For example, consumers' interactions with online platforms vary from a simple scroll down to substantive purchases and contributions in the form of reviews and detailed data contributions. There will never be a straightforward relationship between the time and effort a user is spending in any given platform in terms of increasing its value. Applying the DST by measuring the value of the user contribution, many say, risks defining the DST tax base on arbitrary and distortive criteria.
Likewise, under the European Commission and Mexico proposal, the DST applicability will depend on the IP address of the user, i.e., Mexico will have the right to tax any given income if the user of the platform is using an IP address in Mexico. However, this way of applying the DST does not consider the effects of Virtual Private Networks (VPNs). By using a VPN server, the VPN's IP address – which could be located in another country – will replace that of the user.
On the other hand, it is said that a DST can help leveling the playing field between online and offline businesses. Yet, digital companies are companies that generally are already or at least should be subject under current provisions to corporate tax rates and VAT rates in one or more countries. Adding another levy to their operations may in fact have the opposite effect.
The sales of third parties' products via a website would be within the scope of the DST, while sales through physical department stores selling clothes in consignation would not be covered by the DST, even when the principle is the same. This could distort the competition between both business models and play to the disadvantage of digital commerce. Similarly, the fact that DST would not apply to all types of digital companies hinders the reach of the intended fair playing field.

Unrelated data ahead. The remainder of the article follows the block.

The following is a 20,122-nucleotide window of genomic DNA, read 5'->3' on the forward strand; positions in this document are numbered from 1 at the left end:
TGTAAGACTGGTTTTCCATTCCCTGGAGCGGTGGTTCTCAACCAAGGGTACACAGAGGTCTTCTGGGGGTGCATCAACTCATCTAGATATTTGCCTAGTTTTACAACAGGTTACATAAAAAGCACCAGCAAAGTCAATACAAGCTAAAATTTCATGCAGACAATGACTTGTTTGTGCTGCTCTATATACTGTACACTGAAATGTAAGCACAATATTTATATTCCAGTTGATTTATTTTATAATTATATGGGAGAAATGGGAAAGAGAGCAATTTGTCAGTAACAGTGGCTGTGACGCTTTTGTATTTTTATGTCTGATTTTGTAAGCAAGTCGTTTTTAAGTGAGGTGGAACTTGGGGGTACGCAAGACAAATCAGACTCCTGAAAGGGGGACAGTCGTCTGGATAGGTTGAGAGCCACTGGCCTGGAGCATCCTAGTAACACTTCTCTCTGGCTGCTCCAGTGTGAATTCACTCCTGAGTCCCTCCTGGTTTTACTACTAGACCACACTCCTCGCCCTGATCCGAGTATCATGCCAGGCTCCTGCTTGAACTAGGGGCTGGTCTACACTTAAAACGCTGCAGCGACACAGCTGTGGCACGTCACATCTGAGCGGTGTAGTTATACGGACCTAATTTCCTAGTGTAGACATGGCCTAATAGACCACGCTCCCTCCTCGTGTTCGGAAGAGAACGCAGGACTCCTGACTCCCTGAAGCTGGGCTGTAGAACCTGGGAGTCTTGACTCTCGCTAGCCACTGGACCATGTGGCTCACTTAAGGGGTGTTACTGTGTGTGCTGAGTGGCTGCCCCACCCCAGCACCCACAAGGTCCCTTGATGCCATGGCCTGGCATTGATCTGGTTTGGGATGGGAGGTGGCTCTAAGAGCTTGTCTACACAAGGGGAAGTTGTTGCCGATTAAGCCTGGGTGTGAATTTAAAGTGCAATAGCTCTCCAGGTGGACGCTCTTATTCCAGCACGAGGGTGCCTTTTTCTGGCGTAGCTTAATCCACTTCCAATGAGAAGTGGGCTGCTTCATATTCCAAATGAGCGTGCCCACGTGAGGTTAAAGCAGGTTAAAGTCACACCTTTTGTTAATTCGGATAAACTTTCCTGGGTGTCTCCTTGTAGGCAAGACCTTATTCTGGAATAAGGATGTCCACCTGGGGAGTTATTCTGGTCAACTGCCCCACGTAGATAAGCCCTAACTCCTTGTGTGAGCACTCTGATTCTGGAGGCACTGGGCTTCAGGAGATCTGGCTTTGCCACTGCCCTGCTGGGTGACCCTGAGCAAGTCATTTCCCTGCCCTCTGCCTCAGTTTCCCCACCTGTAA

Aspects of Mexico's Proposed DST
Compared with taxes applicable to digital businesses in other Latin American countries, the proposed Mexican DST would likely trigger disruptive consequences on digital companies, deterring their competitiveness and increasing their compliance costs. That has led to concerns about the DST's implementation, as well as a lack of clarity on the determination of its tax base.
As opposed to the VAT or ICMS applicable on digital services in Argentina and Brazil, respectively, the DST in Mexico is a tax on revenue and not on value added. This implies that the Mexican DST could distort competition since it will not be a creditable tax such as the VAT in such countries. Instead, the Mexican DST will apply on top of the corporate income tax over the same income, without being able to credit it or deduct it against the latter. Consequently, its cost will ultimately be passed on to final customers in Mexico.
This would not be the case in Chile, for example. Even when that country's DST is a tax on revenue, there the DST replaces any other tax. Therefore, no double taxation arises and customers do not ultimately bear its burden.
In Mexico, the base over which the DST would apply is ambiguous. The Digital Tax Law establishes that the taxable income for purposes of the DST will depend, among other factors, upon the number of times the publicity appears in the platform, the number of users that have concluded operations in the platform and the number of users with an account. Several questions could be posed about this model. For example, it is not clear if both the seller and the buyer would be considered as users concluding operations in order to calculate the DST. If that were to be the case, an illegal double accounting of the income would exist. Also, the number of accounts may not reflect a proportionate use and transactions being carried out through the platform. Many accounts might be dormant.
Compared with other Latin American countries such as Brazil and Chile, where implementation will be facilitated by establishing electronic payment administrators (e.g., credit card companies) as withholding agents, the DST enactment in Mexico is far from easy. Many observers foresee enforcement limits and minimum results derived from the difficulty of its implementation, as well as easy avoidance given the bill's current loopholes.
There is no doubt that a DST would increase compliance costs for service providers in Mexico, and so companies of innovation there may be at a disadvantage when competing against those located in other Latin American countries.